Bad news: not everybody trusts you.
Maybe you’ve noticed that some people, when you try to be friendly, act like you’re really out of line. Their eyes say,
“Who the h#!! are you and why are you all up in my grill?”
“What do you want from me, you creep? Go away before I call the cops.”
As an unusually friendly and outgoing person, I get this maybe more than most. It’s always a little off-putting but over the years, I’ve learned to understand it a little and even sympathize with the pricklier types I encounter.
People react to friendliness this way for a reason – it’s learned behaviour. Somewhere along the way life has, unfortunately, taught them that they can’t always take friendliness at face value. They’ve learned not to trust too easily.
- Maybe they’ve been burned by someone who was nice on the surface but mean behind their back.
- Maybe they’ve encountered one too many smiling but sleazy salespeople who acted interested in them but were really only interested in bleeding them dry.
- Maybe they’ve learned that sometimes what looks like friendliness is actually neediness and will lead to a violation of their boundaries.
Whatever the reason, many people have learned to be wary of too much friendliness and, although it seems backwards, being too friendly with them can backfire and make them put up even thicker walls against attempts to connect.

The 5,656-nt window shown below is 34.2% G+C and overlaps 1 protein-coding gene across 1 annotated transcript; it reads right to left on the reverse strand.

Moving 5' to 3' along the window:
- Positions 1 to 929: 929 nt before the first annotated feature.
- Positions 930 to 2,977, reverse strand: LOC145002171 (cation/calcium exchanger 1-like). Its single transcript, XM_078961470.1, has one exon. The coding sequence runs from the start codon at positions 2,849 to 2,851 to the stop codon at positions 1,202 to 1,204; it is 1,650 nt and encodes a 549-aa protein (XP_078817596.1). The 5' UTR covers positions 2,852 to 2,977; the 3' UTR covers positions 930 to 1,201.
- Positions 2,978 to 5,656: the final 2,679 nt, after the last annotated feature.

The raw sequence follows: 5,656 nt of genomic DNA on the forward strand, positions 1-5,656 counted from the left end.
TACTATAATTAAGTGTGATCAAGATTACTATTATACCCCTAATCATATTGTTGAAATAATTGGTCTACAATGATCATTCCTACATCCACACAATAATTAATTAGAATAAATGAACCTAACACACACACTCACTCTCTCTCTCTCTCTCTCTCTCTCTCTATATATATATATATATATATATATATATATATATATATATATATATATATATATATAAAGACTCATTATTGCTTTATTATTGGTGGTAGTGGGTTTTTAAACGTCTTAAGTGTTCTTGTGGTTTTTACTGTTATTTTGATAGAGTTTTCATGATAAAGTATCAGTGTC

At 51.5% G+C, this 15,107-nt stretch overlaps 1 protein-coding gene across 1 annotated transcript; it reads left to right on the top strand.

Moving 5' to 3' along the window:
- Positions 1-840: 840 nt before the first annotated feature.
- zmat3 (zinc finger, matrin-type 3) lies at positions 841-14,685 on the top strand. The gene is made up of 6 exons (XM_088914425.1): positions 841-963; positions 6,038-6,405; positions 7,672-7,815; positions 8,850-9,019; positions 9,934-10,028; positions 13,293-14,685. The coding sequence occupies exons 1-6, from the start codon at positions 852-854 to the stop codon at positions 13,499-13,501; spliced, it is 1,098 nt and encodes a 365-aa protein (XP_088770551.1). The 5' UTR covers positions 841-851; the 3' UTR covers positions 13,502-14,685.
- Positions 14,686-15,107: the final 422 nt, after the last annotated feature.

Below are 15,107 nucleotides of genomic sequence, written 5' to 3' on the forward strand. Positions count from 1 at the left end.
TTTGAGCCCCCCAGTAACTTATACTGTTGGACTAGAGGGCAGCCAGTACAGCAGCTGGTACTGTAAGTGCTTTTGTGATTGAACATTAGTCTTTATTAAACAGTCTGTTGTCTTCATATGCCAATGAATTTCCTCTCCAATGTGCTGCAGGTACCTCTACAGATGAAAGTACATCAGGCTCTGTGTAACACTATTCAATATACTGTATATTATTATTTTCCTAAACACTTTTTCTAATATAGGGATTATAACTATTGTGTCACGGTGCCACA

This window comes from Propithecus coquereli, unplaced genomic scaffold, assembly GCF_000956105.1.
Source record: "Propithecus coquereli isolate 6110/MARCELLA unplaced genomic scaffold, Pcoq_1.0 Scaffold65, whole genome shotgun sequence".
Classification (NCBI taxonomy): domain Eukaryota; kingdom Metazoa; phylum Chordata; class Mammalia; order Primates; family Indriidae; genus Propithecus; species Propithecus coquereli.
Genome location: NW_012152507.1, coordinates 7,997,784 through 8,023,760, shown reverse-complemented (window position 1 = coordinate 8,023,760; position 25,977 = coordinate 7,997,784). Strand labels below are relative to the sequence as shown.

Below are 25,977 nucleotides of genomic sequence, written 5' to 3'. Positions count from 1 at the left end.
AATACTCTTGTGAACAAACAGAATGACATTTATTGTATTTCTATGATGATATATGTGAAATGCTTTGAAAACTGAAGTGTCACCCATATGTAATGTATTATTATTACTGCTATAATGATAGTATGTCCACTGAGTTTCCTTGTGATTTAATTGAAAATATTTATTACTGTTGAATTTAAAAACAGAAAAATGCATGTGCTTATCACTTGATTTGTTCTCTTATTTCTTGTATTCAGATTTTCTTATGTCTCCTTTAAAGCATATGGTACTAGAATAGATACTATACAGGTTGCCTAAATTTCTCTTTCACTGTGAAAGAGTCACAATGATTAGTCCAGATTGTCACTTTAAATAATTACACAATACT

So what’s the lesson for us friendly networkers who really do mean well? How can we show these folks that we’re worth opening up to?
“Time and consistency” is the only answer. Nobody owes us anything, especially not right off the bat. Trust is earned.
Trust is earned, first of all, over the long run. If we’re only meeting someone once and they put up walls against us, that’s a non starter, don’t waste any time on it. The only way to get past this kind of wall is over multiple interactions.
If we do get these interactions, though, we can start showing them we’re worthy of their trust by respecting the boundary they set with their unfriendly attitude. If they don’t respond enthusiastically to attempts at conversation, we pull back to just saying hello. If even that seems like too much, just stick with a smile.
Eventually, most people will begin to thaw and we can progress from a smile, to a hello, to learning their name, to conversing, to offering and accepting help from one another. It can be a long process but I find that these hard-won connections can be the most solid. When people don’t give their trust and loyalty easily, it often means that they take those qualities very seriously.
This is a perfect example of why we so often say that networking is a long game. The most valuable connections, the most rich and fruitful, aren’t gained by glad handing at business mixers once or twice. They are built little by little over time, by proving your worth to the people you meet, even (or maybe especially if) they start out giving you the side-eye.